Comcast is pushing further into accessibility with a new deal involving NuEyes e2 — installing the Xfinity Stream app right into the smart glasses. The new partnership will help those with visual impairments be able to watch content through Comcast's app — from live TV to movies — just by wearing the glasses. It is the first TV app for NuEyes, Comcast told GearBrain.
Comcast has a history of making more content accessible to a wider audience. In June, the company launched the Xfinity X1 eye control feature for the TV which pairs through someone eye-control system. Functionally a web site, the feature lets someone operate there TV, from changing channels to searching for titles, all through eye-tracking.
NuEyes, which launched in 2016, makes two kinds of smart glasses designed for those who have what the company calls "low vision," which the Cleveland Clinic describes as sight that can include blind sports, poor vision during the evening, or anything that can't be corrected through prescription glasses, contact lenses or surgery.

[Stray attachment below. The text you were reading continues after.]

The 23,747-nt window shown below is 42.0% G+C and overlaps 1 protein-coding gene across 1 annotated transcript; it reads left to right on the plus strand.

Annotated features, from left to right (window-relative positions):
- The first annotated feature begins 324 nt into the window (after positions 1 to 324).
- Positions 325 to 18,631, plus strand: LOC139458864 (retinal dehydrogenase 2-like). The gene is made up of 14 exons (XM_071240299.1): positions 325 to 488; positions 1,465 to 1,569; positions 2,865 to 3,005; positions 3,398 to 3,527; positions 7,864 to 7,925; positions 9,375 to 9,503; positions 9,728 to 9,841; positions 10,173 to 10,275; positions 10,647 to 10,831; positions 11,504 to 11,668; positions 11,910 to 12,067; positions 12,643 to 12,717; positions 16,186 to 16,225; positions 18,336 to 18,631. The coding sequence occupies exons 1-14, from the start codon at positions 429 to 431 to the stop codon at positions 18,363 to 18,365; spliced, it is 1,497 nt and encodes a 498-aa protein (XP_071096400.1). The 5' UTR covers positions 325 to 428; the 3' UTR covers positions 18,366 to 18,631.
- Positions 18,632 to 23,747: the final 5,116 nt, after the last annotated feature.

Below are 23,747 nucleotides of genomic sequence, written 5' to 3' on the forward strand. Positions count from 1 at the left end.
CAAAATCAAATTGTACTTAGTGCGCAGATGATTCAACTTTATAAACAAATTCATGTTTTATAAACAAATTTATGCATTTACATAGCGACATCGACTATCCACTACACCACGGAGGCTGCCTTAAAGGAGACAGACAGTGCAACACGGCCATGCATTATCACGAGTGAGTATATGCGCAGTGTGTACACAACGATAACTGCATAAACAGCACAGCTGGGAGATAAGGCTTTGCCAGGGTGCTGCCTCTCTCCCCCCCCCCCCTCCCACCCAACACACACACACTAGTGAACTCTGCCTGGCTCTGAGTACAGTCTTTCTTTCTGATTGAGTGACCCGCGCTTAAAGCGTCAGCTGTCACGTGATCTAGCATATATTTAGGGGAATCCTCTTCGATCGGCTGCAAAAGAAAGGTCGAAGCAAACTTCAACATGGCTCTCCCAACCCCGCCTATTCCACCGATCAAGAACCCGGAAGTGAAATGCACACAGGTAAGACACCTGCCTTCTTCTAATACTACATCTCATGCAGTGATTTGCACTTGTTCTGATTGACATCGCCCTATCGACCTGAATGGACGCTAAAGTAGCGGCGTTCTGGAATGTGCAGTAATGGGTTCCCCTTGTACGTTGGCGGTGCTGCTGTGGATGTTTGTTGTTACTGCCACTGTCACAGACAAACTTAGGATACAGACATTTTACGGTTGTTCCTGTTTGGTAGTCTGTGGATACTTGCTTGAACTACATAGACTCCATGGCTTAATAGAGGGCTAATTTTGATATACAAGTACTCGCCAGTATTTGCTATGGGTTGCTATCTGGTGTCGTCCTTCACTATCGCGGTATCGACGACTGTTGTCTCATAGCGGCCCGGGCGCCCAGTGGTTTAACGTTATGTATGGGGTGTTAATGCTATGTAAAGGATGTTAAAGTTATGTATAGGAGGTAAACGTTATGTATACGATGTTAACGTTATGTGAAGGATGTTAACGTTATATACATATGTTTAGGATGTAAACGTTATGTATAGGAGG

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The NuEyes Pro look like regular glasses, albeit with larger frames. The NuEyes e2, which also, act as augmented reality devices, more resemble an AR headset. Both sit on the head and are designed, as glasses are, to be hands-free. The glasses can enhance vision through multiple ways from magnifying what's in someone's field to view up to 18 times its initial size, to enhancing the contrast levels, and also a text to speech option.
Wearers view content through the glasses, which are priced just below $6,000, an expensive purchase, but one that can heavily impact those who have vision limitations.
The app is now pre-installed on the NuEyes 2, and can be accessed for free for those with an Xfinity Internet or video subscription.
"Collaborating with Comcast has been an absolute joy," said Mark Greget, Founder and CEO of NuEyes. "To be able to stream content directly to our consumers' eyes in a way that has never been done before enables millions of visually impaired people to continue enjoying their TV experience and more."